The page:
• Five Things You Must Do To Make A Stress-Free Move

    Moving is a big job that takes a lot of time and preparation. Your goal is to, with the help of your local movers, get all of your belongings safely to your new home. I'm going to share with you five lessons I've learned from moving.

     Start Early 

    One lesson from moving I've learned is to start packing early. With the exception of the things you use regularly, such as your kitchen appliances, toiletries, and seasonal clothing, you should get started on your packing at least six weeks before you plan to move. Set aside a set of dishware and cutlery, along with a few glasses, and get started packing up your kitchen. Because the majority of your kitchen items are fragile and need to be wrapped before boxing, this is not a job you want to save for the last minute.  

     Get Rid Of Junk 

    Another lesson I've learned from moving is that having to unpack and deal with a bunch of unwanted stuff is a waste of time and effort. Don't bother packing anything that you don't want; your moving company most likely offers junk removal as well as moving services. Rather than having to deal with the stuff that is broken or that you no longer need when you get to your new home, junk hauling frees you from having to worry with unwanted items.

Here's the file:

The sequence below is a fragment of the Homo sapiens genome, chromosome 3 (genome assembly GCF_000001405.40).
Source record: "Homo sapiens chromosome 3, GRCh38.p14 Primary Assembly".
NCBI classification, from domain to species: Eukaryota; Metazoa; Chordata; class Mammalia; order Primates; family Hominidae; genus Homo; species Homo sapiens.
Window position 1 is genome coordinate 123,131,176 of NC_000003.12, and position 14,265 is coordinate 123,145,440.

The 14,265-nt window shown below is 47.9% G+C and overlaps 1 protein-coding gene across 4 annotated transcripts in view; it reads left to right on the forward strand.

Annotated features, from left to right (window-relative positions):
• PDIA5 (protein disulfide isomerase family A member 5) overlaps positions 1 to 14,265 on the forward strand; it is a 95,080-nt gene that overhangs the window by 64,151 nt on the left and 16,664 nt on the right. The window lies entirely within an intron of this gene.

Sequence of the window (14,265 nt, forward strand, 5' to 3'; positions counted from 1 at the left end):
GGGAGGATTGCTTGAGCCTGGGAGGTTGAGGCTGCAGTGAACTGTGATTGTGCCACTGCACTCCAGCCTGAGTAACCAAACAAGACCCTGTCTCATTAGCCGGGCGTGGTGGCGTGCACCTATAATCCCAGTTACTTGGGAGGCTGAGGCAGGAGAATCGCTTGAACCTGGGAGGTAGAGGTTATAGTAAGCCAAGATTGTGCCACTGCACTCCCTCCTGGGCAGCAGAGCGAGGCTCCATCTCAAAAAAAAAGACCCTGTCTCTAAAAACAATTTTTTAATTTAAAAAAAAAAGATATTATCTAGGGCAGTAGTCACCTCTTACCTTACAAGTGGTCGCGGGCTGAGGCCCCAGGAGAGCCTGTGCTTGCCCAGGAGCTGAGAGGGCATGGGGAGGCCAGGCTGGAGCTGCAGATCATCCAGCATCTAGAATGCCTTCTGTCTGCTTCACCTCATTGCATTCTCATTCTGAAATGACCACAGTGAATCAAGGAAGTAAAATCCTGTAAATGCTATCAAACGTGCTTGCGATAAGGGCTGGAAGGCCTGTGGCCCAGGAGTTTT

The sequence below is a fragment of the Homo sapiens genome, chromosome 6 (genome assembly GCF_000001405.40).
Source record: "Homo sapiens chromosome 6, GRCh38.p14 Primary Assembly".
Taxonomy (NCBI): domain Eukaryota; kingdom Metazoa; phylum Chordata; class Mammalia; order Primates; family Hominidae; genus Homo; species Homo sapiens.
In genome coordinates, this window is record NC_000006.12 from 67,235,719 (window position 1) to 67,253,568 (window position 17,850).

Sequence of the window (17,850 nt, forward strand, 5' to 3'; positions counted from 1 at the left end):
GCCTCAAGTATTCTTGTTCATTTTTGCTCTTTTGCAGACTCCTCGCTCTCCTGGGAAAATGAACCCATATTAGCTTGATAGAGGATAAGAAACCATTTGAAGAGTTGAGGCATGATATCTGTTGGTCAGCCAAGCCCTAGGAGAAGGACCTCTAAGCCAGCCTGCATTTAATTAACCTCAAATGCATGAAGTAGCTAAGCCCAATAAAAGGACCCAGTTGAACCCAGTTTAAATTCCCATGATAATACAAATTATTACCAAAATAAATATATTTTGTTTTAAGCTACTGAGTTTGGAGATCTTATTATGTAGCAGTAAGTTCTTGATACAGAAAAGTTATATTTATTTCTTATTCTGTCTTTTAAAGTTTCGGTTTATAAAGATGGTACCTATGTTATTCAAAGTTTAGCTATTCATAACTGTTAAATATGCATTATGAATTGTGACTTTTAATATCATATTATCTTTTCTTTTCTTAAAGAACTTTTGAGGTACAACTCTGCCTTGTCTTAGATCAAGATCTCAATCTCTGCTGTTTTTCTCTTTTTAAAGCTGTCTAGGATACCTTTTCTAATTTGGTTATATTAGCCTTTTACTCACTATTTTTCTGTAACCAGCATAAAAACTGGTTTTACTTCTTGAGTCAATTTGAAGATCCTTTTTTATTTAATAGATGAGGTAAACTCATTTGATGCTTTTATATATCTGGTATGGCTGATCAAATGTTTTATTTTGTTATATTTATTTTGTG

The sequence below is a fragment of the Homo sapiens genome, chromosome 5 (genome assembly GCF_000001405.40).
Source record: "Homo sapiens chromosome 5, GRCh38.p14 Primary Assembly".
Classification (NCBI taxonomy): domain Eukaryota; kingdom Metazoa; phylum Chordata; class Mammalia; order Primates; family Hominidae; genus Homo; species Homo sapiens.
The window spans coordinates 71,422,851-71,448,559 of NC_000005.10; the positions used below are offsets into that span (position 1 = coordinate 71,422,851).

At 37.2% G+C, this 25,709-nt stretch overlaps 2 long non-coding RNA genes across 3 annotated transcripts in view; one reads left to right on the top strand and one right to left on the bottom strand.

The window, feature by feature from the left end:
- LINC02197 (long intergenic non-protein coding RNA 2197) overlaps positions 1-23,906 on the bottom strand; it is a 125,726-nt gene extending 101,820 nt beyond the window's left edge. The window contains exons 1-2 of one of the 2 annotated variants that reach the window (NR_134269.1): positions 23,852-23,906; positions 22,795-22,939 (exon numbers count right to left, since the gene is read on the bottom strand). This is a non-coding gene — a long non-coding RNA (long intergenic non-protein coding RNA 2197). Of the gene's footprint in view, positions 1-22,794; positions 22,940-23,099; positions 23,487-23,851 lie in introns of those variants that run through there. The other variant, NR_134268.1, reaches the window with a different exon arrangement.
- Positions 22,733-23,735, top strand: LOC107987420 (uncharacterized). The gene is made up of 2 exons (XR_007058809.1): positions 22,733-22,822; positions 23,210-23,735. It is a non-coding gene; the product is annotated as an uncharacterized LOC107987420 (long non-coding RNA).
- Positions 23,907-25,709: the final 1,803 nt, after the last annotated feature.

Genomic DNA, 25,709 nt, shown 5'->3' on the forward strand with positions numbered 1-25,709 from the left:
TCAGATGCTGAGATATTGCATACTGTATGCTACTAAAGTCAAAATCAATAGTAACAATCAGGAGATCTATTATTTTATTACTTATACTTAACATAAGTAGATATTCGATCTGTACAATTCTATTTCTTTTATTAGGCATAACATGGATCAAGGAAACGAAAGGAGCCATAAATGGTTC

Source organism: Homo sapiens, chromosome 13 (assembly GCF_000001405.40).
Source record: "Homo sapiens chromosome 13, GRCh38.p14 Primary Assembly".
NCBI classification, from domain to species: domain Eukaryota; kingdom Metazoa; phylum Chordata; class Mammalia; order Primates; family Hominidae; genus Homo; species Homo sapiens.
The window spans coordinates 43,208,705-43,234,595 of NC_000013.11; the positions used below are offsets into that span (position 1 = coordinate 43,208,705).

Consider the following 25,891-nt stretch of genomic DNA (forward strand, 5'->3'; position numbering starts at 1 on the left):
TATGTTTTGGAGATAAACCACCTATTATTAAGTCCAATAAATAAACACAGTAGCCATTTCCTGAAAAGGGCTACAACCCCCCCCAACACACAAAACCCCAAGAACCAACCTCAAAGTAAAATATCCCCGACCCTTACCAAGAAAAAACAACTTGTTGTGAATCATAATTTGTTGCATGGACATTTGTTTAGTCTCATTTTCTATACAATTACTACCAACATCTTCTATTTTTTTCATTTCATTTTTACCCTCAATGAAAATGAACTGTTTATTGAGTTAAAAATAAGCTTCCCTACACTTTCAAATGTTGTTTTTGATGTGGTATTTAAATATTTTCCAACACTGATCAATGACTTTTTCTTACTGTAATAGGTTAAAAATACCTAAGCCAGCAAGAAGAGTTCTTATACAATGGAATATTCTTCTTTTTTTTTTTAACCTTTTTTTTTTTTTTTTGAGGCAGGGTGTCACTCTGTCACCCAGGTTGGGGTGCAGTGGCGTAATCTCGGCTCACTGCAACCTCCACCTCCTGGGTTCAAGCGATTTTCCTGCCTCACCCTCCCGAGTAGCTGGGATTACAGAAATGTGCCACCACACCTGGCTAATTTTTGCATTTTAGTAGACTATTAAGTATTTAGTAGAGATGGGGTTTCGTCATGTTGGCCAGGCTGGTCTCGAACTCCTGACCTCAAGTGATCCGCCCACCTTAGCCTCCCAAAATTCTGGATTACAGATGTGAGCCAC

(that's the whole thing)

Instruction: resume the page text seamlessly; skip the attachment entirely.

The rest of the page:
Label Your Boxes 


    The third lesson I've learned from moving is that hand writing labels for boxes or writing the contents on the outside of the box wastes a lot of time. In addition, it is more difficult for your movers to figure out where each box goes if they have to stop and read the labels. A color coded and numbered system of labels is much more efficient. Designate a different color label for each room of your home, put a number on the labels, and affix the labels to all four sides of each box. The movers can see instantly where to put each box, saving both them and you a lot of time. 

    Maintain A Master List Of Inventory 

    Another important lesson I've learned from moving is to keep a master list of inventory of the boxes. Rather than writing the contents on the box, keep inventory sheets on each box and place them in a binder or folder. When you get to your new home, you can check the list to see which boxes need to be opened first. Since they're color coded, the boxes should be in the correct rooms; you just need to check the number to quickly locate the necessary boxes.  

     Keep Parts Together 

    The fifth lesson I've learned from moving is to keep all parts of your appliances, furniture, etc. together. For example, keep your printer cord with your printer when you pack it, and keep your connecting cables with the components they go with. While putting all of your cords in one box may seem like a good idea, not keeping them with the components they belong to could leave you digging frantically through boxes trying to find the right cord, or trying to figure out which cord goes with which item.
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